Forum for Science, Industry and Business

Sponsored by:     3M 
Search our Site:

 

New study in pediatrics shows nitric oxide therapy for newborns effective and cost saving

08.12.2003


Breakthrough treatment benefits patients and is less expensive than standard therapy



An inhaled treatment for critically ill newborns is less invasive, more effective and costs less than the treatment that has traditionally been used to treat a potentially fatal condition called hypoxic respiratory failure (HRF), according to a study published today in the journal Pediatrics.

The study focuses on the positive effects of inhaled nitric oxide for the treatment of HRF and reveals a rarity in today’s world of rising medical costs: a breakthrough treatment that benefits patients and is less expensive than the standard treatment.


"It’s almost unprecedented to hear of an advanced medication that actually saves money compared with an older treatment," said Derek C. Angus, M.D., the study’s lead author and director of the Clinical Research, Investigation and Systems Modeling of Acute Illness (CRISMA) laboratory at the University of Pittsburgh. "When you are treating a critically ill baby, you want the best treatment available no matter what the cost. It’s heartening to learn that in the case of babies with hypoxic respiratory failure, we can offer state-of-the-art treatment that improves outcomes in comparison to traditional care and does so at potentially reduced costs overall."

HRF develops in newborns whose lungs cannot deliver enough oxygen to their bodies, causing them to appear bluish and endangering their lives. The condition often appears on the first day after birth, and affects about 30,000 full-term and near-term infants each year. There is no prenatal test or other way to predict which infants will develop HRF, so there is no known way to prevent the condition.

In the past, the only effective treatment for newborns with HRF who did not respond to standard care was an invasive surgical procedure known as extracorporeal membrane oxygenation (ECMO), which involves cutting a newborn’s jugular vein and putting the baby on a heart-lung machine to oxygenate the blood. Besides being invasive, the procedure has the potential to cause severe complications.

Nitric oxide, by contrast, is administered as an inhaled gas, and has few potential complications. But while hospital stays involving ECMO are reimbursed by private and government insurance plans, experts say that reimbursement for inhaled nitric oxide traditionally has been inadequate. This is based in large part on the fact that it is a newer treatment than ECMO, and thus reimbursement policies have not "caught up" to the fact that the therapy is now more widely used.

"Many therapies and life-saving equipment readily accepted by society are quite costly," said Maria Hardin, vice president of patient services for the National Organization for Rare Disorders (NORD). "Perhaps now that we have hard data on the cost savings this treatment provides, insurers will do a better job of covering it."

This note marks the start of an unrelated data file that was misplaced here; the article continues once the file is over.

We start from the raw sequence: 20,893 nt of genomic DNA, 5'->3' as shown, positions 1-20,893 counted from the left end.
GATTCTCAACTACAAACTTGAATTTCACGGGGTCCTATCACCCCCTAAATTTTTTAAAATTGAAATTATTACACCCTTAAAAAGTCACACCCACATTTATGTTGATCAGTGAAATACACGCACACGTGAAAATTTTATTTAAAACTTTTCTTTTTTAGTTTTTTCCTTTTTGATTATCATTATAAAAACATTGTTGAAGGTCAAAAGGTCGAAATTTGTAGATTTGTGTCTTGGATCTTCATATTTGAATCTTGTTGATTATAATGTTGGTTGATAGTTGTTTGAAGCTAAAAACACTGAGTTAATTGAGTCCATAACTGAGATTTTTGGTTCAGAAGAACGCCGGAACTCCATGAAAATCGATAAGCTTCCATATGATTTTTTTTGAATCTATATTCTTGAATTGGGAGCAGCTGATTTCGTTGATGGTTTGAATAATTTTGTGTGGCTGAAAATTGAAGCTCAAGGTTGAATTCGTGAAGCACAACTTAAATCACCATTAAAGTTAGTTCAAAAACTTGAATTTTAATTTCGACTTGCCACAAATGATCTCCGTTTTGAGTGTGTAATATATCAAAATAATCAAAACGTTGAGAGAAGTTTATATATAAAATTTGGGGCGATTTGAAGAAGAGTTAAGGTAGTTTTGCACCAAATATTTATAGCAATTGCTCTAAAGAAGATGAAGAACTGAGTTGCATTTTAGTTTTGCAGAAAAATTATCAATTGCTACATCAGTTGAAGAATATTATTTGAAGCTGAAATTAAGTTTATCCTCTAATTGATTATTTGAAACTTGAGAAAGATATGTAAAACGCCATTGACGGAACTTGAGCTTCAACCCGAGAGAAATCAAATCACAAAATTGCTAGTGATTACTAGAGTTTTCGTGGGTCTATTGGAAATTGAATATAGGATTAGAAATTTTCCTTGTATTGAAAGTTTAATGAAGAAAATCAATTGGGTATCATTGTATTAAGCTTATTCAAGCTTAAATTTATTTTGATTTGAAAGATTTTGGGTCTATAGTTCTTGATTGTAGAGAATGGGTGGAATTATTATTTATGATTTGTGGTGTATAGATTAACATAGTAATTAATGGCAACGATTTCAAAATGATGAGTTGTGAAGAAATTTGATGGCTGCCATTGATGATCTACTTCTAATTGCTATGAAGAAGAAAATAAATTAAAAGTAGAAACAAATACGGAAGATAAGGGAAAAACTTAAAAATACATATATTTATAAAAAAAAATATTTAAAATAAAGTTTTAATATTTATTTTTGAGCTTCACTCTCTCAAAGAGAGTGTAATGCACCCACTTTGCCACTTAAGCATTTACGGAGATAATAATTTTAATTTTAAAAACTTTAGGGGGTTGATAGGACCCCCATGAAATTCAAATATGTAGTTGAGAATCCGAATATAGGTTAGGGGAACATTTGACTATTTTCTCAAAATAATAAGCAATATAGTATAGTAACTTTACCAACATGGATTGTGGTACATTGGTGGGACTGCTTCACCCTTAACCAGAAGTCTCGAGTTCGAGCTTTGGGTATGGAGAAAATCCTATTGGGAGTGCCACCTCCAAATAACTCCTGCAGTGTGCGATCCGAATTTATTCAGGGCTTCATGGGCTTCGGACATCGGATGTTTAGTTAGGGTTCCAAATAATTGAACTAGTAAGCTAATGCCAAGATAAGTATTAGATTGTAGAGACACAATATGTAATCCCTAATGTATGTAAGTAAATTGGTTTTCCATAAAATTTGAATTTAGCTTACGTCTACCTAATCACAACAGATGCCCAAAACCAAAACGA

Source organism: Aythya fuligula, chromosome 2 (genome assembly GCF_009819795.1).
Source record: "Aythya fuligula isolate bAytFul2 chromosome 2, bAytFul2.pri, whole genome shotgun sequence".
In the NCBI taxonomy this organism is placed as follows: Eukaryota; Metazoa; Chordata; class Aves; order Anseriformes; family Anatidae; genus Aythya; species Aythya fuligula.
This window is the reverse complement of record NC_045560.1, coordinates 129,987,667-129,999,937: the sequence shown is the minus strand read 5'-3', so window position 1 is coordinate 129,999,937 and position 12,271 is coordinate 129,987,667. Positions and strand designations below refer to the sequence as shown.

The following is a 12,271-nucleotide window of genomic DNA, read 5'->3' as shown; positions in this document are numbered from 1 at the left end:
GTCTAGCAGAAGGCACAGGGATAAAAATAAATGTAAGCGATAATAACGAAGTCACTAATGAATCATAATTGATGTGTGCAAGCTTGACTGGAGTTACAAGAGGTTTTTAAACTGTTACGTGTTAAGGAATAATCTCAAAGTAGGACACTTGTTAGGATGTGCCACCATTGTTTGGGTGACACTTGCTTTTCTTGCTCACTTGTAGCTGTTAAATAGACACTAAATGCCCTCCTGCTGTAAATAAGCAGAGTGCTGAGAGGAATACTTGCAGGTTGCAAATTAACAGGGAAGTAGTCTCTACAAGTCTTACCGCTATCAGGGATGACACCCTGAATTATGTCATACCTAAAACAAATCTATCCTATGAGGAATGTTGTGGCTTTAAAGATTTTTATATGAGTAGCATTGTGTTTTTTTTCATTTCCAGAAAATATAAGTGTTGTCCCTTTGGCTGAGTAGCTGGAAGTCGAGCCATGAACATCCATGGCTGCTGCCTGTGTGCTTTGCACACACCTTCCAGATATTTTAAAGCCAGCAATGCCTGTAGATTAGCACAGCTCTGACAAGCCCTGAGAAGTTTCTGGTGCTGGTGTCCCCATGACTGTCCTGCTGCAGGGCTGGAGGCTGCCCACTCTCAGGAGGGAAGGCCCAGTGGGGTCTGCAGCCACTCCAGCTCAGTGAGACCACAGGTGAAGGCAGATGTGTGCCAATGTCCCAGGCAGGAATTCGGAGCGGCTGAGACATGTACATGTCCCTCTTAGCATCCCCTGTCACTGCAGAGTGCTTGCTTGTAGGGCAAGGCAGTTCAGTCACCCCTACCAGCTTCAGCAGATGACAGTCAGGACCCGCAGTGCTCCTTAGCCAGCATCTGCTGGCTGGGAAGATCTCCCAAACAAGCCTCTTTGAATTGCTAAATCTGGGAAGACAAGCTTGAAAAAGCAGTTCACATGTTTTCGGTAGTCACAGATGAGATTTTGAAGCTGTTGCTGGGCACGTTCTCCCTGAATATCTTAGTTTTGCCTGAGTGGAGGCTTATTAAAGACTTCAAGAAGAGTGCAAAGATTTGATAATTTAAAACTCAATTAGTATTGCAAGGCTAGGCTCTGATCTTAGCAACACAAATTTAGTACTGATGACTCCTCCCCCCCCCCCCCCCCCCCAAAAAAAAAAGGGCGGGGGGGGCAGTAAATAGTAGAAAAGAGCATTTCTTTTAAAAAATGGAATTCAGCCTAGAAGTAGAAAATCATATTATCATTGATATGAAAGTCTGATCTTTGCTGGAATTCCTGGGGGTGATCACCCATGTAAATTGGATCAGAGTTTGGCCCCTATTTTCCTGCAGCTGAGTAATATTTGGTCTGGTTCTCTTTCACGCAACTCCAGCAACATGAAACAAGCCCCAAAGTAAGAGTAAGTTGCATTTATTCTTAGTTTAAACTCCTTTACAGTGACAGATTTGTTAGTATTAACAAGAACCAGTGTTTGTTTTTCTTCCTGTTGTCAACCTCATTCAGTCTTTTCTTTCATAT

Key Study Findings

The new study shows that inhaled nitric oxide actually saves a significant amount of money when compared with the older and more invasive ECMO procedure:


For every 100 newborns with HRF, treatment with inhaled nitric oxide resulted in a cost savings of more than $440,000. This savings occurred among newborns who did not need to be transferred to another hospital for ECMO treatment.
Much of the cost savings stems from the avoidance of ECMO, a costly surgical procedure.
Treating newborns with inhaled nitric oxide at local hospitals (rather than higher-level hospitals that also provide ECMO) was most cost-effective, because when the treatment prevented the need for ECMO, it also prevented the cost of transferring the baby to the ECMO center.
Using the data from two randomized controlled trials and other real-life experiences with ECMO and inhaled nitric oxide, researchers at The University of Pittsburgh’s CRISMA laboratory developed a cost-effectiveness model that estimated treatment outcomes and costs associated with treatment and recovery. The researchers looked at two scenarios: a "base case" where babies were transferred to advanced-care hospitals where ECMO was available, and a "reference case," where nitric oxide therapy was administered at local hospitals. Both scenarios suggested that nitric oxide therapy was cheaper and more effective than ECMO. The base case study showed a savings of $1,880 per case, while the reference case showed an even higher savings – $4,400 per case.

"We now have strong evidence that I think will surprise many physicians and hospitals," Dr. Angus said. "Hopefully, this will encourage everyone to take a new look at just how important this therapy is."